The Investment Funds Institute of Canada (IFIC) is calling on regulators to consider expanding disclosure to investors about the costs of investing to include the management expense ratios (MERs) of investment funds.
Specifically, IFIC announced on Tuesday that it is seeking a meeting with the Canadian Securities Administrators (CSA), the Mutual Fund Dealers Association of Canada (MFDA) and the Investment Industry Regulatory Organization of Canada (IIROC) to discuss possibly expanding the disclosure that’s now provided to investors under the second phase of the client relationship model (CRM2) reforms to also cover investment funds’ MERs.
The issue first arose during the implementation of the CRM2 requirements, when the MFDA was grappling with the details of adopting CRM2 reporting. In late 2015, the MFDA launched a consultation on possibly requiring disclosure of the costs of owning investment funds in addition to fees paid to dealers — expanding the disclosure to also include fund management fees, operating costs, redemption fees and short term trading fees.
At the time, IFIC says it supported the idea of expanding disclosure to include MERs. Now, its members “are ready to discuss a plan for extending disclosure requirements to encompass the full management expense ratio (MER) of investment funds,” IFIC says in a statement.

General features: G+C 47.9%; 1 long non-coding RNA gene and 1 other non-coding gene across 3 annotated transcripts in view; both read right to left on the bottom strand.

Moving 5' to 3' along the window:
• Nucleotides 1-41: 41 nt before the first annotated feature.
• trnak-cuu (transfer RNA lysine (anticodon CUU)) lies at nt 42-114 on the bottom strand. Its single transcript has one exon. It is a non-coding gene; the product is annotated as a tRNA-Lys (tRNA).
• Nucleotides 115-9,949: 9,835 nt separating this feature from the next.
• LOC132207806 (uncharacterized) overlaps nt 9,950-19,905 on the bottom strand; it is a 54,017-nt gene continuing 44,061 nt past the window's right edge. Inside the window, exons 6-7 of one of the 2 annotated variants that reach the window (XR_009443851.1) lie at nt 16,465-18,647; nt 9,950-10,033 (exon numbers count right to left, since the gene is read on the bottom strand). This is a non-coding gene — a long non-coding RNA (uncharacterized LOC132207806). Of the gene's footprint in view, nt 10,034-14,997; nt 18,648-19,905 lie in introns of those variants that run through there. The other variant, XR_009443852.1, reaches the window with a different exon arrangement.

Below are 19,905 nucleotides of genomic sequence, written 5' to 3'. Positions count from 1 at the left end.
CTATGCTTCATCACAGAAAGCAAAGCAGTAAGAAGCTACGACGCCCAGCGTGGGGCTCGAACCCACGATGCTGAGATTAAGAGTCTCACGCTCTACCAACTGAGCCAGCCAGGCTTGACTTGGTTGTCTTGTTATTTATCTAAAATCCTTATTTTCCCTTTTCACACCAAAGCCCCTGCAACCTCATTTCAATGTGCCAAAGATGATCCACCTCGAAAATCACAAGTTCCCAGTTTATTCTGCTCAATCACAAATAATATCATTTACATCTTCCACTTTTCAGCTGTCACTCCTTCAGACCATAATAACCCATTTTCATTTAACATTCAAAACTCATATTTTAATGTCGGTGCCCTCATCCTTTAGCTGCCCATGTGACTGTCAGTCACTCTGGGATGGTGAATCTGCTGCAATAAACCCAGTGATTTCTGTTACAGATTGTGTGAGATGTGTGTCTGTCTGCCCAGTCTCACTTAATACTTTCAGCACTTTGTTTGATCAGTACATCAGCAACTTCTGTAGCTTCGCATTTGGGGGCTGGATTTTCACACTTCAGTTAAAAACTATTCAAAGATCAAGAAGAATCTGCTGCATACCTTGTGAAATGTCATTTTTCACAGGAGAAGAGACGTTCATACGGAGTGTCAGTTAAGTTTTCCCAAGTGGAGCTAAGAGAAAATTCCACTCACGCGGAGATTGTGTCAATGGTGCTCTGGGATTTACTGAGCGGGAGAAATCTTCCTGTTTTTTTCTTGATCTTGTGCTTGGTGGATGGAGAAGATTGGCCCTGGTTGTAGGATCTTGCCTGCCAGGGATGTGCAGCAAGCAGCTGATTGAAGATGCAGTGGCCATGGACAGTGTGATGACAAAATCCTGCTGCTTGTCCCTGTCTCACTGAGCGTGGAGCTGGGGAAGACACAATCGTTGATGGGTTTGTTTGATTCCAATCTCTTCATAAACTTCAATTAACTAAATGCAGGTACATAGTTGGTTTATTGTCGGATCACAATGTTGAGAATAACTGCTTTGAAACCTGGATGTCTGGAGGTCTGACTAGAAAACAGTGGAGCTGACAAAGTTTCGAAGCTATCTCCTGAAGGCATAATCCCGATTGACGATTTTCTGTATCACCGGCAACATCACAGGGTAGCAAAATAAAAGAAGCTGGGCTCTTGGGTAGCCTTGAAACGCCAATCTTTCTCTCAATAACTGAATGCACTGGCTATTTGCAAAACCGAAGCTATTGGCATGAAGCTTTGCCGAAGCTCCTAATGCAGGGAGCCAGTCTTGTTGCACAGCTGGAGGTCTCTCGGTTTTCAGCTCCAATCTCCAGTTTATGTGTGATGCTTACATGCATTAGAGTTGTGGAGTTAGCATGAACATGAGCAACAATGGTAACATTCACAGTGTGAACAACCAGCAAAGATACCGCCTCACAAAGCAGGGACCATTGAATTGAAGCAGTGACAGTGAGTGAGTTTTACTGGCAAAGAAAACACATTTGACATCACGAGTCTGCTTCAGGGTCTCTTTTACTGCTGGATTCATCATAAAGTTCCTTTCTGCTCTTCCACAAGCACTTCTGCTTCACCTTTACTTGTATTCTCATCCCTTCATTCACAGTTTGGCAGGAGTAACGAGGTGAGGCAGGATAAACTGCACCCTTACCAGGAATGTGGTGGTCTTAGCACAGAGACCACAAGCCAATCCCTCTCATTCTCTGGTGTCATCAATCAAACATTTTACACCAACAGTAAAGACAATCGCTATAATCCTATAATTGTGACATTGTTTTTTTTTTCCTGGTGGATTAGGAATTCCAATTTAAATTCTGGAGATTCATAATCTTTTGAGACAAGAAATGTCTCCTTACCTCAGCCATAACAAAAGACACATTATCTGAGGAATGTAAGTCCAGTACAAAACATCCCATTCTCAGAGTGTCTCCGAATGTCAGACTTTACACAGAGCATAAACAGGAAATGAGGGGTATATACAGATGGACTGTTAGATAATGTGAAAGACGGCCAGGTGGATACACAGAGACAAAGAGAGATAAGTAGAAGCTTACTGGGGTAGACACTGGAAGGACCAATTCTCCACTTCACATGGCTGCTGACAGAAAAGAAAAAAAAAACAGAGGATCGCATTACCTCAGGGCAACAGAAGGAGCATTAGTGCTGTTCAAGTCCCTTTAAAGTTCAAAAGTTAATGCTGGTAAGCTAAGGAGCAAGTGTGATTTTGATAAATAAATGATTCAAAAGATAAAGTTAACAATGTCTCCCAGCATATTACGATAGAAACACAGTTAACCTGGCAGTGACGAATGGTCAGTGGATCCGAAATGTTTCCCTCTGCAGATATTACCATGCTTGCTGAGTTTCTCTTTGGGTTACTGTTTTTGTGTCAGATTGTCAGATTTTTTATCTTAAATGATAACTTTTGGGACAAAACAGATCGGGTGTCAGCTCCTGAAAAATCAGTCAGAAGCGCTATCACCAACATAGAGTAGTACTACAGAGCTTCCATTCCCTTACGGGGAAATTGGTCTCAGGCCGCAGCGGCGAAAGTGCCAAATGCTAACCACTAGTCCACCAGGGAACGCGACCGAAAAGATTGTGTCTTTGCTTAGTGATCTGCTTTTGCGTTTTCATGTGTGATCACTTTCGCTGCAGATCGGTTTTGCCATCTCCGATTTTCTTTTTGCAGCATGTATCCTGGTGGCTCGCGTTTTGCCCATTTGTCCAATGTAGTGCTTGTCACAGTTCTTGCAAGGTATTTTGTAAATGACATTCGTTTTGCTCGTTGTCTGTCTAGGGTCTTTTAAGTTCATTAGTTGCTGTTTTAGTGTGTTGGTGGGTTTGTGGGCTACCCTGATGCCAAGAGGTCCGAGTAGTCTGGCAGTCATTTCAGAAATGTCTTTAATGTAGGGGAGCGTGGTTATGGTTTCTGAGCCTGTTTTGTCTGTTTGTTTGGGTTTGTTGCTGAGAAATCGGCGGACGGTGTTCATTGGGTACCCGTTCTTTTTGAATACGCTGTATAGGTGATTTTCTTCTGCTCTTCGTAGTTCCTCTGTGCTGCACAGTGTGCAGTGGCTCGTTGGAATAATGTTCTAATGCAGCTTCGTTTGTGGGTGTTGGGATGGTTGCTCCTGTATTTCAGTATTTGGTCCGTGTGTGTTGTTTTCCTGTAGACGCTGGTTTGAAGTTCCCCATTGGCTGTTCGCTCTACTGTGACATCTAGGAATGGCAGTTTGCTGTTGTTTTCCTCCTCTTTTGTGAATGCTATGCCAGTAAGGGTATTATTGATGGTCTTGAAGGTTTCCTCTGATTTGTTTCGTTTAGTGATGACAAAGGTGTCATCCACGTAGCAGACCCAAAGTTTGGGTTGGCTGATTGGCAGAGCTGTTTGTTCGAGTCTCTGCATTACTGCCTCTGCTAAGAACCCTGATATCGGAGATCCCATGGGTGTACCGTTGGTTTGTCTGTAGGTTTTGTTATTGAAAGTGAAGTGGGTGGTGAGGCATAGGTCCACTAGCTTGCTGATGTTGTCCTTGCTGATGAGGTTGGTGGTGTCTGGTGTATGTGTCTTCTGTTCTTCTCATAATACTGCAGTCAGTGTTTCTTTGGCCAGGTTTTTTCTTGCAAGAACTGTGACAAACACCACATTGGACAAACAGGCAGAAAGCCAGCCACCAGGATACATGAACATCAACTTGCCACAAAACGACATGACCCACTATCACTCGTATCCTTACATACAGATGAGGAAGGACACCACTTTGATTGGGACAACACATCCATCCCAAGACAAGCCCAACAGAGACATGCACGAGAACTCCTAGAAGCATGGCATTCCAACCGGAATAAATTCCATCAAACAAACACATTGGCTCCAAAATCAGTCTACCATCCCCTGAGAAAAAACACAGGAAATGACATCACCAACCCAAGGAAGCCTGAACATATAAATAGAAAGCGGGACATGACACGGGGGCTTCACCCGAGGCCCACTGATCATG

The MFDA consultation came in response to feedback that the regulator was receiving at the time from dealers, reps, and others.
There were several factors underlying that effort, including a desire from some firms to provide clients with more comprehensive disclosure; levelling the playing field between independent dealers and integrated firms that have fund manufacturing and distribution under one roof; and to make CRM2 disclosure more consistent with the reporting provided in the Fund Facts up-front client disclosure.
Although the final CRM2 requirements have only just been implemented, IFIC says that the industry is prepared to begin work on expanding them — an initiative it’s referring to as CRM3.
“One of the early successes of CRM2 is that client/advisor discussions are generating more questions about the full MER. Our members now are ready and willing to turn their attention to CRM3,” says Paul Bourque, IFIC’s president and CEO, in a statement. “CRM3 will take some time to design and implement and regulators can absorb and incorporate learnings from CRM2 as we work through new CRM3 rules together.”
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